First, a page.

The unasked question found its answer in the next moment. Dalila explained that the government had expelled the poor families who had been living in crowded buildings, which were razed. The relatively tidy green, to which my U.S. self responded as a marker of beauty and social order, in fact indicated the opposite, an unseemly uprooting of families, many of whom had been living in the spot, growing community for generations. These families had been on this spot in the descriptions of novelist and son of the city Jorge Amado, who wrote his famous novels on the city and its denizens.

According to my friend, Salvador resident, writer and activist Alex Simões, the residents were removed in the middle of the night from their houses. He cites about 70 persons being removed from their houses in the area around the Ladeira da Preguiça, made famous by Brazilian classic singer Elis Regina. A ladeira is a very steep street, a kind of alleyway. The city government claimed, as pretext for the residents’ expulsion, that the path moving through the community had been unsafe and filled with crack users. My friend, poet Nilson Galvão, also a Salvador resident, adds that he heard that some of the people removed in the middle of the night were taken to shelters. Alex reports that some others are in very simple hotels (probably our equivalent would be SROs or boarding houses), which, for now, the city is paying for.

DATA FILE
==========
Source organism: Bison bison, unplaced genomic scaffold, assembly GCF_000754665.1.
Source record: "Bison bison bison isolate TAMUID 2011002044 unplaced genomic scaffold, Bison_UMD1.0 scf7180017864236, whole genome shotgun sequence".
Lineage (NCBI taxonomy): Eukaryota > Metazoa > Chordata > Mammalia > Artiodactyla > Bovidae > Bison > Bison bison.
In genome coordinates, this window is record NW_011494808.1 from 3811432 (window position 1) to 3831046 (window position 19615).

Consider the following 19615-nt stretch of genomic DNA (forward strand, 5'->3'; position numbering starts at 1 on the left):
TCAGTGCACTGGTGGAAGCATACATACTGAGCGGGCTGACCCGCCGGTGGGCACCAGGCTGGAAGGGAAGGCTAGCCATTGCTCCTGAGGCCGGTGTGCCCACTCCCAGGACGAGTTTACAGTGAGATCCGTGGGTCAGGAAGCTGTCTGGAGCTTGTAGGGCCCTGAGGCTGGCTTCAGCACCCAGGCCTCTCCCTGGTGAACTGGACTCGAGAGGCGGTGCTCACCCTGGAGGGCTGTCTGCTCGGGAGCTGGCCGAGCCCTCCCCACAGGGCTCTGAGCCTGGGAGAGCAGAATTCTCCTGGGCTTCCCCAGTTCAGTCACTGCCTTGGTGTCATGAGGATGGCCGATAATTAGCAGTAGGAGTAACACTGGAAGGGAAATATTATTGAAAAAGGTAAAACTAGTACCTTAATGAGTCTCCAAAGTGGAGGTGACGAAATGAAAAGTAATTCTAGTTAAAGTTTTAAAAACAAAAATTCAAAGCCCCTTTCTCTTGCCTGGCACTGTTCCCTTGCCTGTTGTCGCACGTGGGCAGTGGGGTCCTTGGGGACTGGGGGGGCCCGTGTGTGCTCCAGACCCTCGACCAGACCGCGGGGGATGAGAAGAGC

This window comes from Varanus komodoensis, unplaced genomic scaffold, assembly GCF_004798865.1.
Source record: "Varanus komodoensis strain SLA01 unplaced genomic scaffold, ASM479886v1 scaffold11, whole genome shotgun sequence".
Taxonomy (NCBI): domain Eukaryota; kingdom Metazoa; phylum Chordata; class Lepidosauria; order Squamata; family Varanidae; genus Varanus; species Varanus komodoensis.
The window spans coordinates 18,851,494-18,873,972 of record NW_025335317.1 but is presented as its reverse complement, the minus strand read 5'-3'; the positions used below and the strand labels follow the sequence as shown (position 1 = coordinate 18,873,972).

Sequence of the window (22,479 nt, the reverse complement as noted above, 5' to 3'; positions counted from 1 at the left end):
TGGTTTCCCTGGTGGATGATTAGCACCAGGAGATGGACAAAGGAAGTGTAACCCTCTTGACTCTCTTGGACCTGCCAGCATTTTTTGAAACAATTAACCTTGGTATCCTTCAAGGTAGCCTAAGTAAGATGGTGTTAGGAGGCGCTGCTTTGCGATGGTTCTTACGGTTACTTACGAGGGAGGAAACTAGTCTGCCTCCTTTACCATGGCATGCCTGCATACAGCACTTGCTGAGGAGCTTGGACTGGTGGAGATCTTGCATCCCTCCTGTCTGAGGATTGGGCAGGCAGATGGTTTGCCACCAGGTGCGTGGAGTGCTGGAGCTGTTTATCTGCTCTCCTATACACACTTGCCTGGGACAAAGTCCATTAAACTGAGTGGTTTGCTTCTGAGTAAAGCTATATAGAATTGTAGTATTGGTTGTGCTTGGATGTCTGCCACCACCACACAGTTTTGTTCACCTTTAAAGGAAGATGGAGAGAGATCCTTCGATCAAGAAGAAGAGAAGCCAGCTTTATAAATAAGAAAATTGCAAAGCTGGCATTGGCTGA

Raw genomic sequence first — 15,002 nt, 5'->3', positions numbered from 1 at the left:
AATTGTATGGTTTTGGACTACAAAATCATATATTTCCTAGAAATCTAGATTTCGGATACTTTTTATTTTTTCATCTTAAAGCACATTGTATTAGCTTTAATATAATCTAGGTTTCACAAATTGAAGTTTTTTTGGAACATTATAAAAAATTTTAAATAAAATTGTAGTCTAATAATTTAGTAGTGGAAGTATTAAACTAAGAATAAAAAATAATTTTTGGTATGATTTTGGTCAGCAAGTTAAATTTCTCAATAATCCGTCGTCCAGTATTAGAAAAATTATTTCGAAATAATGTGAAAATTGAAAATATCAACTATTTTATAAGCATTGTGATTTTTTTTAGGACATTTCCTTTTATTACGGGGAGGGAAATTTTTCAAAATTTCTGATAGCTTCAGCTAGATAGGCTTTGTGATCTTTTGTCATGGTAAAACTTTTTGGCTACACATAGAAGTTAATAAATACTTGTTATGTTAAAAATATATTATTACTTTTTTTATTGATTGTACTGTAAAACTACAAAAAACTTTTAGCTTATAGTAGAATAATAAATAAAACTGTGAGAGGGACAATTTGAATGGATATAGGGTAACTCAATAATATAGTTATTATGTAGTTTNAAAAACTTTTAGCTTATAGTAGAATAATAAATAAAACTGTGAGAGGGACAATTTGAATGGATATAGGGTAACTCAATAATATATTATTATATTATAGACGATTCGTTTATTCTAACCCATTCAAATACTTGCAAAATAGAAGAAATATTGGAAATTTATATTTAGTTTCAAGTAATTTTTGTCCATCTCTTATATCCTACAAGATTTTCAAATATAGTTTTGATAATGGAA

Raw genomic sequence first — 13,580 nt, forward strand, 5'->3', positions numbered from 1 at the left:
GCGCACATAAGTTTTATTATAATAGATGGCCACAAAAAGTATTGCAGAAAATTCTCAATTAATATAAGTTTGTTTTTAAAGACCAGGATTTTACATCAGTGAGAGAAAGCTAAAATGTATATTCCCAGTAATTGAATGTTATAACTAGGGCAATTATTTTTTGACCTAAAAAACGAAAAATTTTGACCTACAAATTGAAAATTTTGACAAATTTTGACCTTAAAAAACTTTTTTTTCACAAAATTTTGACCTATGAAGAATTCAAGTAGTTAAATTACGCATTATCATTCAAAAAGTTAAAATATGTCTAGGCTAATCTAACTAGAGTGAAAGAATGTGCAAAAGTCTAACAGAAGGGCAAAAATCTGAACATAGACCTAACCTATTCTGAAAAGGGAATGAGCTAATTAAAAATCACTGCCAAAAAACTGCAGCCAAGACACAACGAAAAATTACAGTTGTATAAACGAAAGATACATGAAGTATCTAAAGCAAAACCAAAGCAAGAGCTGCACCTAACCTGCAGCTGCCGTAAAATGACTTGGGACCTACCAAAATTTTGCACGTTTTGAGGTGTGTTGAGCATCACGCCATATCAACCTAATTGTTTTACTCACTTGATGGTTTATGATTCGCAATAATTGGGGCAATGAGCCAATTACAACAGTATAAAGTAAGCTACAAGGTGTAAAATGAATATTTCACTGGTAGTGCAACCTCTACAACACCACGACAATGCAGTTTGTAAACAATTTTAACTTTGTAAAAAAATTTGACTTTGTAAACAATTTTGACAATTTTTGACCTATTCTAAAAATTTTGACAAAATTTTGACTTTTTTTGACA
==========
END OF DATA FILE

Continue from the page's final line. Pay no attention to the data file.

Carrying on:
After this first wave, uprooting families who had lived in the area for generations, the city implemented other actions to clear the area. I was shocked to hear from Alex Simões that the city arranged for a big truck to go through the streets, literally washing, with high force water jets, the streets. Anyone living on the streets was literally washed away. As Alex ironically noted, "Solution: no beggars in the city center." And then, quickly were put on the city's books two ordinances that allow for dozens of buildings to be appropriated "for public ends." Public use for these cleared-out buildings has yet to occur, leading Alex to suspect collusion between city government and private hotel companies, which have long wanted to create a hotel zone of this area.